Ordinance prevents relocation, closure of mobile home parks
On Oct. 17, the Davis City Council approved an ordinance that protects residents of mobile home communities from being spontaneously relocated in a unanimous vote. The council also recommended providing additional protections for those living in mobile home parks.
There are currently four mobile home parks in Davis: Davis Mobile Estates, Rancho Yolo Mobile Home Park, Davis Creek Mobile Home Park and Slatter’s Court. Although most of the parks owners haven’t made any indication that they want to repurpose their parks, the ordinance will now protect residents from something like that happening.
Protecting mobile home communities is a fairly new idea in many cities across California, but San Jose and San Francisco recently introduced protections. In Davis, mobile home parks are one of the only options for non-government related low-income housing.
According to Ginger Hashimoto, a city administrative analyst, the ordinance proposed taking advantage of an in-state law that allows local governments to create more specific laws regarding the relocation or closure of a mobile home park. The purpose of this ordinance in particular — titled “Mobile Home Park Relocation Impact” — is to mitigate the effects of mobile home park relocation or closure to the residents.
“The exact purpose of this ordinance, essentially, is to ensure that park owners reasonably mitigate the adverse impacts of relocation on displaced residents,” Hashimoto said. “The proposed ordinance wishes to achieve this by establishing a set of local procedures and standards that must be addressed and analyzed in something called the relocation impact report.”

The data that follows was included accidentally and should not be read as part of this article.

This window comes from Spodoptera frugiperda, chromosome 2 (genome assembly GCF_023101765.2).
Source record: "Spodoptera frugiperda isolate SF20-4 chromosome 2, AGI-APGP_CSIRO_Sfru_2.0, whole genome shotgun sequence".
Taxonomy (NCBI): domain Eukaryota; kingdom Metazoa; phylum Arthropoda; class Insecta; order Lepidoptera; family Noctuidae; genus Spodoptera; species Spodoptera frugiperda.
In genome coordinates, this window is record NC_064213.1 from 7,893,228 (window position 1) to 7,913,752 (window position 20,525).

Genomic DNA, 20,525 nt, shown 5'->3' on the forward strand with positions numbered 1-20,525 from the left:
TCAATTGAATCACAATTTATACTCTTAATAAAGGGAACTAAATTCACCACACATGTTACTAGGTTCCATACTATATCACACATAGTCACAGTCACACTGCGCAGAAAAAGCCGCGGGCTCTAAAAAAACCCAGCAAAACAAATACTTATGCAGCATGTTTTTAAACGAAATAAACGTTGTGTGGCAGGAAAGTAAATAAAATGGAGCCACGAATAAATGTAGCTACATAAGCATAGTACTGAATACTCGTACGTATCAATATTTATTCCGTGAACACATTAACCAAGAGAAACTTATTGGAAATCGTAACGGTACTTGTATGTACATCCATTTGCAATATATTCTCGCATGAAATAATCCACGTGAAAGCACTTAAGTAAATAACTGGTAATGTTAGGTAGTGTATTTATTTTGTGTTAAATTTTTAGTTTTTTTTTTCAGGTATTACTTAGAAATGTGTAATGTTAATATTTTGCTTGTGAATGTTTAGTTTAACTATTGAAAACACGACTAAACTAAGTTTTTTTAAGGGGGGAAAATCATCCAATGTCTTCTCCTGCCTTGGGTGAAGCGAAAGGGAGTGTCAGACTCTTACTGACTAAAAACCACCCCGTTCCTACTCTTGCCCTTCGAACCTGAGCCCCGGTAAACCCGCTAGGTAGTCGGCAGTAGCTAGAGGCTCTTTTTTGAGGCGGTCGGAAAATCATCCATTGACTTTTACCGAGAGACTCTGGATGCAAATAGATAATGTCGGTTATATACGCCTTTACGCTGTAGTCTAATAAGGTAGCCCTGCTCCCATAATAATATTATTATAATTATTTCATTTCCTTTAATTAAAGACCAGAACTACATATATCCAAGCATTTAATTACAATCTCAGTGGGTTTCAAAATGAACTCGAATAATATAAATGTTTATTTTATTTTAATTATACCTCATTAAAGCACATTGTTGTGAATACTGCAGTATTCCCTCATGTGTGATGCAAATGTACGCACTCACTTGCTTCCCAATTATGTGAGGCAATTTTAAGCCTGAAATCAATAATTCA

The relocation impact report will be written by a neutral consultant selected by the city. It will not supersede any pre-existing land use or zoning approving processes, however. Additionally, the council and city cannot use the ordinance as a tool to prohibit closure of the park.
Of the four mobile home parks in Davis, Rancho Yolo is the only park that has an existing protection, which means that the park is a legal lot and that a review process has to take place before any changes can be made. Other mobile home parks may have something similar, but the proposed ordinance will provide an additional layer of protection.
“Really the only other permitted uses for the Rancho Yolo property, as Mike already indicated, is a one single family dwelling or a duplex, or agricultural use,” said Kelly Stachowicz, the assistant city manager. “So anything else would require approval for the council.”
Along with the residential impact report, any proposed change to a mobile home park will require a public hearing before the city’s planning commision, social services commision and city council. The owners will also be required to pay relocation costs for the residents of the parks.
Staff began with the intention of bringing the idea to City Council and having a public hearing on a later date. However, the council approved the proposal of the mobile home park relocation ordinance, and made a suggestion to have a proposed stage II, which will include additional protections for residents.
According to Councilmember Lucas Frerichs, some other securities would include rent control for park residents and “stay in business” incentives for park owners. Right now, according to Frerichs, the goal is to get the basics in place.
“It’s been talked about in the public comments night,” Frerichs said. “There’s a variety of pieces to the housing puzzle. One is some additional new housing where it’s appropriate. But also, one of the other pieces is to preserve the existing housing stocks. That is one of the things that is exceptionally important. We have these four mobile home parks — in these, we have 400 units of extremely affordable housing, and there’s currently no protections in place at all in terms of if someone comes in and tried to do a conversion.”
Councilmember Will Arnold agreed with Frerichs. Many of the residents of the housing parks are senior citizens, and the affordability of the mobile home parks, according to Arnold, needs to be more protected.
“I support the passage of this ordinance because it’s critically important that we preserve the security and peace of mind of our senior citizens that live in this affordable housing in our community,” Arnold said. “Creating new affordable housing is expensive and hard to sight and is creating a lot of work. And it’s important to protect what we have, and this ordinance doesn’t go all the way in doing that, but I do think it’s a step forward in that process.”
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